In many posts there is the statement - as shown below in some form or another - due to some question on shuffling, partitioning, due to JOIN, AGGR, whatever, etc.:

... In general whenever you do a spark sql aggregation or join which shuffles data this is the number of resulting partitions = 200. This is set by spark.sql.shuffle.partitions. ...

So, my question is:

  • Do we mean that if we have set partitioning at 765 for a DF, for example,
  • That the processing occurs against 765 partitions, but that the output is coalesced / re-partitioned standardly to 200 - referring here to word resulting?
  • Or does it do the processing using 200 partitions after coalescing / re-partitioning to 200 partitions before JOINing, AGGR?

I ask as I never see a clear viewpoint.

I did the following test:

// genned a DS of some 20M short rows
val ds1 = df0.repartition(765)
val ds2 = df0.repartition(765)

sqlContext.setConf("spark.sql.shuffle.partitions", "765")
// The above not included on 1st run, the above included on 2nd run.


val joined = ds1.join(ds2, ds1("time_asc") === ds2("time_asc"), "outer") 

On the 1st test - not defining sqlContext.setConf("spark.sql.shuffle.partitions", "765"), the processing and num partitions resulted was 200. Even though SO post 45704156 states it may not apply to DFs - this is a DS.

On the 2nd test - defining sqlContext.setConf("spark.sql.shuffle.partitions", "765"), the processing and num partitions resulted was 765. Even though SO post 45704156 states it may not apply to DFs - this is a DS.

  • 1
    765 is just a number I decided upon. Commented Aug 21, 2018 at 19:44
  • What is SO post 45704156 Commented Aug 21, 2018 at 19:49
  • stackoverflow post 4.... Commented Aug 21, 2018 at 19:50

2 Answers 2


It is a combination of both your guesses.

Assume you have a set of input data with M partitions and you set shuffle partitions to N.

When executing a join, spark reads your input data in all M partitions and re-shuffle the data based on the key to N partitions. Imagine a trivial hashpartitioner, the hash function applied on the key pretty much looks like A = hashcode(key) % N, and then this data is re-allocated to the node in charge of handling the Ath partition. Each node can be in charge of handling multiple partitions.

After shuffling, the nodes will work to aggregate the data in partitions they are in charge of. As no additional shuffling needs to be done here, the nodes can produce the output directly.

So in summary, your output will be coalesced to N partitions, however it is coalesced because it is processed in N partitions, not because spark applies one additional shuffle stage to specifically repartition your output data to N.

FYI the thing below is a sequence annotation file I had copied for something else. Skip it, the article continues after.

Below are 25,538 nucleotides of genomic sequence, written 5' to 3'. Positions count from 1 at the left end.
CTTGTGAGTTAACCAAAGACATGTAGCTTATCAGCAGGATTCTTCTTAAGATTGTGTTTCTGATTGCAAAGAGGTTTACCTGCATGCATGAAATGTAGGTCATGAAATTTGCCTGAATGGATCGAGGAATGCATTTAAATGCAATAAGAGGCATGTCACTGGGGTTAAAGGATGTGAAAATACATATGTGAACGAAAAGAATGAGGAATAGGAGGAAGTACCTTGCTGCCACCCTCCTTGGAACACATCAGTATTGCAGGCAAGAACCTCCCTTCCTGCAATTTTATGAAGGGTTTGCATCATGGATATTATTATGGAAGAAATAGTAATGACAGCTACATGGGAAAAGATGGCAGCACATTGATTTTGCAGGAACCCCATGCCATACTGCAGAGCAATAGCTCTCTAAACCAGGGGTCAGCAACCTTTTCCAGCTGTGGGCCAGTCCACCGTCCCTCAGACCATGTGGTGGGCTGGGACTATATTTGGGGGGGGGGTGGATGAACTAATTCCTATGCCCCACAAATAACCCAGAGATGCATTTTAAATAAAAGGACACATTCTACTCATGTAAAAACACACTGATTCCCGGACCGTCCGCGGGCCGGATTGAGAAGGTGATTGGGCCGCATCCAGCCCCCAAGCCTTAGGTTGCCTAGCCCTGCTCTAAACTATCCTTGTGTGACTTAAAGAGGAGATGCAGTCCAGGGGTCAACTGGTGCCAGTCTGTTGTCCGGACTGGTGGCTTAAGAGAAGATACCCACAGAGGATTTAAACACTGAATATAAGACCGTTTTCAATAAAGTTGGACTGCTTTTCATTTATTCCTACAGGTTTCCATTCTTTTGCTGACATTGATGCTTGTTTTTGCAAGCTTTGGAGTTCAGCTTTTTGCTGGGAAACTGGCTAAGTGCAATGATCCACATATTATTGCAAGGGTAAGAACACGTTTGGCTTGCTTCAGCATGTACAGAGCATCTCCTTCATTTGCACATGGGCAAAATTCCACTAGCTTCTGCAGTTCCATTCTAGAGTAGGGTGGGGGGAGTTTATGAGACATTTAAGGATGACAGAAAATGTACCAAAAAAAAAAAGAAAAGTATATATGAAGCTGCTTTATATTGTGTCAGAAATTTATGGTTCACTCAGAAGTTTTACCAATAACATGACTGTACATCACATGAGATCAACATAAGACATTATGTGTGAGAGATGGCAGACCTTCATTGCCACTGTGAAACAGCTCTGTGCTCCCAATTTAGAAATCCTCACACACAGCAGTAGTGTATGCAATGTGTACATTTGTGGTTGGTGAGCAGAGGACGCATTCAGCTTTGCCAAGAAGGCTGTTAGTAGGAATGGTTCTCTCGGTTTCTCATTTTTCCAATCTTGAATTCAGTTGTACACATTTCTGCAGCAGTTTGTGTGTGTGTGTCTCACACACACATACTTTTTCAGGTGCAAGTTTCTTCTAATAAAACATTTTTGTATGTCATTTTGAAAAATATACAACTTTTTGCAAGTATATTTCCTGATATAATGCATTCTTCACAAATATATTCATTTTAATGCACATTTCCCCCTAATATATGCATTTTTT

Spark.sql.shuffle.partitions is the parameter which decides the number of partitions while doing shuffles like joins or aggregation i.e where data movement is there across the nodes. The other part spark.default.parallelism will be calculated on basis of your data size and max block size, in HDFS it’s 128mb. So if your job does not do any shuffle it will consider the default parallelism value or if you are using rdd you can set it by your own. While shuffling happens it will take 200.

val df = sc.parallelize(List(1,2,3,4,5),4).toDF()
df.count() // this will use 4 partitions

val df1 = df
df1.except(df).count // will generate 200 partitions having 2 stages
  • But I gave an example of 765 partitions. I mention this as there is ambiguity in many postings and the question comes up again and again. I am going to run a test tonight an will get back. Commented Aug 21, 2018 at 15:35
  • Let me try with 765 Commented Aug 21, 2018 at 15:35
  • I tried with the same example with 765 partitions and first instance with minus query it generated 766 tasks. 765 tasks for each partition and one extra for combining final result. Then with the except it generated 1166 tasks. 765 tasks to map the partitions and 200 each for another 2 stages for shuffle and 1 for combining Commented Aug 21, 2018 at 15:45
  • That is a better insight. I will do an extra test and get back after dinner. Commented Aug 21, 2018 at 16:13
  • Sure plz let me know your observation Commented Aug 21, 2018 at 16:16

Your Answer

By clicking “Post Your Answer”, you agree to our terms of service and acknowledge you have read our privacy policy.

Not the answer you're looking for? Browse other questions tagged or ask your own question.